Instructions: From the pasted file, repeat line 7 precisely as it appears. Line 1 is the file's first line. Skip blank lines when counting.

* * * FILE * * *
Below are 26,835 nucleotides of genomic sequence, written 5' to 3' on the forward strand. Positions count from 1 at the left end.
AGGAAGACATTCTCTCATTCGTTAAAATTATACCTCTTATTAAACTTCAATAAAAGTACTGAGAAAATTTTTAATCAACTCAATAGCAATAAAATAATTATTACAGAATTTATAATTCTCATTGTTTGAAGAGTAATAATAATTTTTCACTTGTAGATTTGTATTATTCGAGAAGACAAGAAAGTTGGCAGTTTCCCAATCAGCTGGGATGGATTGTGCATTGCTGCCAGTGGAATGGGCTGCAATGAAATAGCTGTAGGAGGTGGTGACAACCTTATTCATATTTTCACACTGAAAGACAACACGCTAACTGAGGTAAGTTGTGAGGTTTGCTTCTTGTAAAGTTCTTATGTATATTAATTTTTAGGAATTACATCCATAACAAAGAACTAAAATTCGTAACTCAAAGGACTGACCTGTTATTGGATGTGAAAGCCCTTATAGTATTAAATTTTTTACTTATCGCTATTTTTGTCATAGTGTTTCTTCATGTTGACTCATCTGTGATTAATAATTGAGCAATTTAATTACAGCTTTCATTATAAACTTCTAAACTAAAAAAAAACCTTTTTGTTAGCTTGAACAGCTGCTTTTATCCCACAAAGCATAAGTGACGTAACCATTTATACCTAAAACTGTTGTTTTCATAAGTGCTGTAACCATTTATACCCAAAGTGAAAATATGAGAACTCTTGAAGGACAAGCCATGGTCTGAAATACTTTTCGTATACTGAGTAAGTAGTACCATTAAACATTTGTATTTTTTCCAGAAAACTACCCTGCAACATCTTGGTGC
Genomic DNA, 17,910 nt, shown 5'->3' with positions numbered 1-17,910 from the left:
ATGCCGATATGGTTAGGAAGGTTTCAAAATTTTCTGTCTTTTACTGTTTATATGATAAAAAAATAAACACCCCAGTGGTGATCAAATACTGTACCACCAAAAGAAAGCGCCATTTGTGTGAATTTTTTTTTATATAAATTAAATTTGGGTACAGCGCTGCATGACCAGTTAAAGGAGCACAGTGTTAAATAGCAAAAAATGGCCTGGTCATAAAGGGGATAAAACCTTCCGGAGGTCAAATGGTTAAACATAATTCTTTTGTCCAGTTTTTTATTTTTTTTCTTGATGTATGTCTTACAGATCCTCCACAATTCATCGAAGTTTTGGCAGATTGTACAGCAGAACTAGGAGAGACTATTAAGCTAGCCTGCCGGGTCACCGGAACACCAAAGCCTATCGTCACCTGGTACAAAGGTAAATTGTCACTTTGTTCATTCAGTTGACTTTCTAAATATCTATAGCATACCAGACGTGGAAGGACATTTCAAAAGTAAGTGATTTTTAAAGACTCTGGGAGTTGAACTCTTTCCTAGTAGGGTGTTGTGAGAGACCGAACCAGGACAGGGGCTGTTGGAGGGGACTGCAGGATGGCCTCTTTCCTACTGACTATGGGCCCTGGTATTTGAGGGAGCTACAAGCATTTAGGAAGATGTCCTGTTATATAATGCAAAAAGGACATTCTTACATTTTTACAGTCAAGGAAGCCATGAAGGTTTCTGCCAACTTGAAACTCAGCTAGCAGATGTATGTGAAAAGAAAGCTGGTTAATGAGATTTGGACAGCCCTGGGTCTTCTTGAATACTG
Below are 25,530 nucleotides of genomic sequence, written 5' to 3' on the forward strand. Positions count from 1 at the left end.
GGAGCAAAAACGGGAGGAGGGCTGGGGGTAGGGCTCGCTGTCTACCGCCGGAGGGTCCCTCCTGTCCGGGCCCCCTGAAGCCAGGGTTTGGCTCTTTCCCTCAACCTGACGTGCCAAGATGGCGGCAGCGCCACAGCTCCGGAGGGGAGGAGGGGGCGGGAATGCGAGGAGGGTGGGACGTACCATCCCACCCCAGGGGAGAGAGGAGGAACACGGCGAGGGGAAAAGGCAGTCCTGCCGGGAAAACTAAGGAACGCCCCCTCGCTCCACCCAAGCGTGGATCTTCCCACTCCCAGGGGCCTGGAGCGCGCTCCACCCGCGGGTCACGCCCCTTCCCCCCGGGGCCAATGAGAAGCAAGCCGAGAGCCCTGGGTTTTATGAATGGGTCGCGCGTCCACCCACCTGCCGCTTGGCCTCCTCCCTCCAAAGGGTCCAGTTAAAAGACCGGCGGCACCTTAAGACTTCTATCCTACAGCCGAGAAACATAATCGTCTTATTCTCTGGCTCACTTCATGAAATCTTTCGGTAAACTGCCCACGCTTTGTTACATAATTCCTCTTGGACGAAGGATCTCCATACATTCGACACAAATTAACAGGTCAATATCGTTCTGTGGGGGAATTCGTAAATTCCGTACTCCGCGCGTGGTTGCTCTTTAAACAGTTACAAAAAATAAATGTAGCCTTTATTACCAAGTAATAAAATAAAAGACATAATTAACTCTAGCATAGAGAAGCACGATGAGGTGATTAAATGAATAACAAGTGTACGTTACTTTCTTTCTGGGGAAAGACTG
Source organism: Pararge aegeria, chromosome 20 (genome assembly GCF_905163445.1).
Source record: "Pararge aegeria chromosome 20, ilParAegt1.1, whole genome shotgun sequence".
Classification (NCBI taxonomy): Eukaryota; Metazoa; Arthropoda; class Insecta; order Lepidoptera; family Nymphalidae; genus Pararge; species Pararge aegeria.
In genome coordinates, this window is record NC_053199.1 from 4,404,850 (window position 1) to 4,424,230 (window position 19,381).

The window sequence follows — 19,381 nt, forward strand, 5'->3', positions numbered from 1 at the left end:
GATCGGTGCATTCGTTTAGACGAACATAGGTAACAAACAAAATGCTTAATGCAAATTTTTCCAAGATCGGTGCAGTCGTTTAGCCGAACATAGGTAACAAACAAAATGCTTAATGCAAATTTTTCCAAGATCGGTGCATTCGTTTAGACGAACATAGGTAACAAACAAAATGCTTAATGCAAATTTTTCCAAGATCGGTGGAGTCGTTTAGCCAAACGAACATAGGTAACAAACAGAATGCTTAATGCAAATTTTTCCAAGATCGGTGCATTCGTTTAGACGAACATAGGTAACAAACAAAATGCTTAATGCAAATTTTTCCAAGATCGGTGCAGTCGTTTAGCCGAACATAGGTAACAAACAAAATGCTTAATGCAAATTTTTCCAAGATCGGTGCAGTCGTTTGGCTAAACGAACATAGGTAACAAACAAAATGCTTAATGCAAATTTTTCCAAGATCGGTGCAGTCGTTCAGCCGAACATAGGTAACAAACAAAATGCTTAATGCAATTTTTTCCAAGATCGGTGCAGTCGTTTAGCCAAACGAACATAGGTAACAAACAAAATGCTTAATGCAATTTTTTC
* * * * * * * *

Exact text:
Source organism: Pararge aegeria, chromosome 20 (genome assembly GCF_905163445.1).